Dr. Kyriakos C. Stylianou, Materials Discovery Laboratory (MaD Lab), Department of Chemistry, Oregon State University.
Despite a growing awareness of the effects of climate change across the globe, carbon dioxide (CO2) emissions persist as a primary cause of global temperature extremes. The progressive increase in worldwide carbon emissions provides a critical need for developing new materials that can capture, sequester, and re-utilize carbon emissions to reduce the impacts of climate change. Metal-organic frameworks (MOFs) possess a promising potential to fulfill this need due to their structural and chemical modularity.1 Most MOFs for selective carbon capture reported to date experience truncated uptake or structural destabilization amidst humid conditions, rendering these materials unusable for industrial conditions. To address the limitations preventing industrial viability, in this talk, I will describe the use of MIL-120 as a cost-effective, ecologically sustainable, and waterstable MOF exhibiting selective CO2 uptake in humid flue gas conditions.2 Its regenerability as a CO2 adsorbent and its conserved stability under high temperatures and water exposure suggests its suitability for use in industry.
Applying this material to post-combustion carbon capture can limit the volume of CO2 released into the atmosphere and meet the reduced emission goals. Toward the end of my talk, I will discuss our approaches to discovering MOFs as efficient catalysts to convert CO2 into value-added products.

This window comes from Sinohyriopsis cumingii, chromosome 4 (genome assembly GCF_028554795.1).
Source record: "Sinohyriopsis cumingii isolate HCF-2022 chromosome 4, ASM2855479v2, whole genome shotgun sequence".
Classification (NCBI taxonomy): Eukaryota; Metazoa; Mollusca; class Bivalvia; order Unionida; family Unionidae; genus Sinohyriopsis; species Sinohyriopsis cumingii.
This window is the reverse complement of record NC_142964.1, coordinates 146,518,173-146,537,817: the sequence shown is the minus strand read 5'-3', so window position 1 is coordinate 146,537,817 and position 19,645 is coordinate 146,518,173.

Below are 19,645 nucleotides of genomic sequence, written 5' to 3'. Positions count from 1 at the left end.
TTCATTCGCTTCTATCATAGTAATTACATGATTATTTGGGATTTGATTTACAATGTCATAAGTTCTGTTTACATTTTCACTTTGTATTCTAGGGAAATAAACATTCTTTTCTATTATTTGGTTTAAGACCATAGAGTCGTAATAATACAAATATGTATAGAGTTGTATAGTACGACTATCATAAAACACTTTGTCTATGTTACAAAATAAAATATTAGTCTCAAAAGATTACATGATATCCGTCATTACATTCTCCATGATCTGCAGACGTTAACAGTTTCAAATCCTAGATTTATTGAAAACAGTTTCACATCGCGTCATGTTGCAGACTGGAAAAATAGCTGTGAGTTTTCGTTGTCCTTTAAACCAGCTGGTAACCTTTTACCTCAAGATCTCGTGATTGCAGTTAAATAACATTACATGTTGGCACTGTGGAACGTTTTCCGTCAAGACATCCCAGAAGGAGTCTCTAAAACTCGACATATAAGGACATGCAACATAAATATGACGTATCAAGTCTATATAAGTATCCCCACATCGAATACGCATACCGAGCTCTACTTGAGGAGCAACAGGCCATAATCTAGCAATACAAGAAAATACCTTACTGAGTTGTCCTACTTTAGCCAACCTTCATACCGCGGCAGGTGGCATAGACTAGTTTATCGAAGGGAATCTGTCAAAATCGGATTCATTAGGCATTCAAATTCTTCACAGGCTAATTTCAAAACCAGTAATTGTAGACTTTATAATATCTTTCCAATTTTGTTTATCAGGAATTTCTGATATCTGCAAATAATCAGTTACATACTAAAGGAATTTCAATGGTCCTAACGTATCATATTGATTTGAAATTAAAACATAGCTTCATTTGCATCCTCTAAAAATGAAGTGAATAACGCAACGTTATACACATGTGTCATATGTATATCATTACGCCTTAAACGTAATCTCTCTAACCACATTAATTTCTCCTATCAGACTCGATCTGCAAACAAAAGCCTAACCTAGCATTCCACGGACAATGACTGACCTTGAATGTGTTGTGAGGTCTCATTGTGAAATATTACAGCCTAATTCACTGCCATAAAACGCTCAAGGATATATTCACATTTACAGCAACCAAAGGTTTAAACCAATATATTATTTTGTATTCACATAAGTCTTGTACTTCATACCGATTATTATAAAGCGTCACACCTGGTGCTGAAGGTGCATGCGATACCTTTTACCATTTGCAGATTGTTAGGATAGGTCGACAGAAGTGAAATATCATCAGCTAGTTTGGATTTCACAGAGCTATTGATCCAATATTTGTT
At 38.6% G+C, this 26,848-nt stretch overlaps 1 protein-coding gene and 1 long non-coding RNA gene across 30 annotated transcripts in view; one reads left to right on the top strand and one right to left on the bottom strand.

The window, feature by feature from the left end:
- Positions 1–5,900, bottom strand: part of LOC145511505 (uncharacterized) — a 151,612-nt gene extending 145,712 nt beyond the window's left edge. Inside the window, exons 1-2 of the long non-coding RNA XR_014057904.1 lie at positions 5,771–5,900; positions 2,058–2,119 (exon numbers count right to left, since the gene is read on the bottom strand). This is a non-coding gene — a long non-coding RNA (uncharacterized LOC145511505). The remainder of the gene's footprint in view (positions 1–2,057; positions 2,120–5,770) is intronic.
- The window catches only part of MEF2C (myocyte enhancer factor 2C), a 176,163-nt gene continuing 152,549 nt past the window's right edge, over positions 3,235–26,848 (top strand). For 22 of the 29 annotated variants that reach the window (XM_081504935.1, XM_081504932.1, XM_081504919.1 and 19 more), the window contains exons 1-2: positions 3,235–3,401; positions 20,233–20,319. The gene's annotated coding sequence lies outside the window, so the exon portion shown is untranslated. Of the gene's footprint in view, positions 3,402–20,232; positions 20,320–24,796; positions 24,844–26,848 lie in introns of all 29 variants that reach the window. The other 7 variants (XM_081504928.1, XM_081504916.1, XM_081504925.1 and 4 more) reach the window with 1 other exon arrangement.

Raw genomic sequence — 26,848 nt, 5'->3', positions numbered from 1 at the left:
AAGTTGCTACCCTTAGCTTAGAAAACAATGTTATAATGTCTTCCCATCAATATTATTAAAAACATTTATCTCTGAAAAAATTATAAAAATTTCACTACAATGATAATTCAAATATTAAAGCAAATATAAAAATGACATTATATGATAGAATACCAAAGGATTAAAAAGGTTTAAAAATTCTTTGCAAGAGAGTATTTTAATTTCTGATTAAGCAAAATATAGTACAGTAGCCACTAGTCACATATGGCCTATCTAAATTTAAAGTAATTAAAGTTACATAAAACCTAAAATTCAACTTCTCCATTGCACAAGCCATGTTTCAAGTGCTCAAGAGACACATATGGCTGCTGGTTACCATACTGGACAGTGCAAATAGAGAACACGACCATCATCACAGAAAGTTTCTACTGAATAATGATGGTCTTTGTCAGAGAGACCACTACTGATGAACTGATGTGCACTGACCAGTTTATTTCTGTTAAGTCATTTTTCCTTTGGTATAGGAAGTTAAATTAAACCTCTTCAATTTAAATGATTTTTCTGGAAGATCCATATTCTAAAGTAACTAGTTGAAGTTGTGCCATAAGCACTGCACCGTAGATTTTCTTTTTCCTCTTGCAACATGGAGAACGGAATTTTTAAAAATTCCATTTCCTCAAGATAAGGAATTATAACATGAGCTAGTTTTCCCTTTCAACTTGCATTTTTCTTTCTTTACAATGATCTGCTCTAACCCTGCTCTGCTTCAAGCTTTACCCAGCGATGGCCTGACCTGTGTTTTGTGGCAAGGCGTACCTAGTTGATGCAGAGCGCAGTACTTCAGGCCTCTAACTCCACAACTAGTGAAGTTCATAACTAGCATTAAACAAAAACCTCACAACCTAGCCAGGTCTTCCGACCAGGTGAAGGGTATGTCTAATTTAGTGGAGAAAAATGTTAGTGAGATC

Short Bio: Kyriakos obtained his Ph.D. degree in materials chemistry at the University of Liverpool, UK. Upon completing his Ph.D. thesis, he was awarded the prestigious Marie Curie individual fellowship to work at the Catalan Institute of Nanoscience and Nanotechnology, ICN2, in Barcelona, Spain. In 2015, he moved to EPFL Valais in Sion, Switzerland, as a team leader within LSMO and started his independent research career. In 2019, he joined the Department of Chemistry at Oregon State University as an Assistant Professor and leads the Materials Discovery Laboratory (MaD Lab). His team’s interests are based on the design and synthesis of porous MOFs for carbon capture and separation, hydrogen generation, the capture of hazardous molecules such as ammonia and iodine, and sensing applications.
1. Boyd, P. G.; Chidambaram, A.; García-Díez, E.; Ireland, C. P.; Daff, T. D.; Bounds, R.;
Gładysiak, A.; Schouwink, P.; Moosavi, S. M.; Maroto-Valer, M. M.; Reimer, J. A.; Navarro, J.
A. R.; Woo, T. K.; Garcia, S.; Stylianou, K. C.; Smit, B. Data-driven Design of Metal-organic
Frameworks for Wet Flue Gas CO2 Capture Nature 2019, 576 (7786), 253-256
2. Loughran, R. P.; Hurley, T.; Gładysiak, A.; Chidambaram, A.; Khivantsev, K.; Walter, E. D.;
Graham, T. R.; Szanyi, J.; Fast, D. B.; Miller, Q. R. S.; Park, A.-H. A.; Stylianou, K. C. Sequestration
of Carbon Dioxide from Wet Flue Gas using a Sustainable, Cost-effective and Water-stable Metalorganic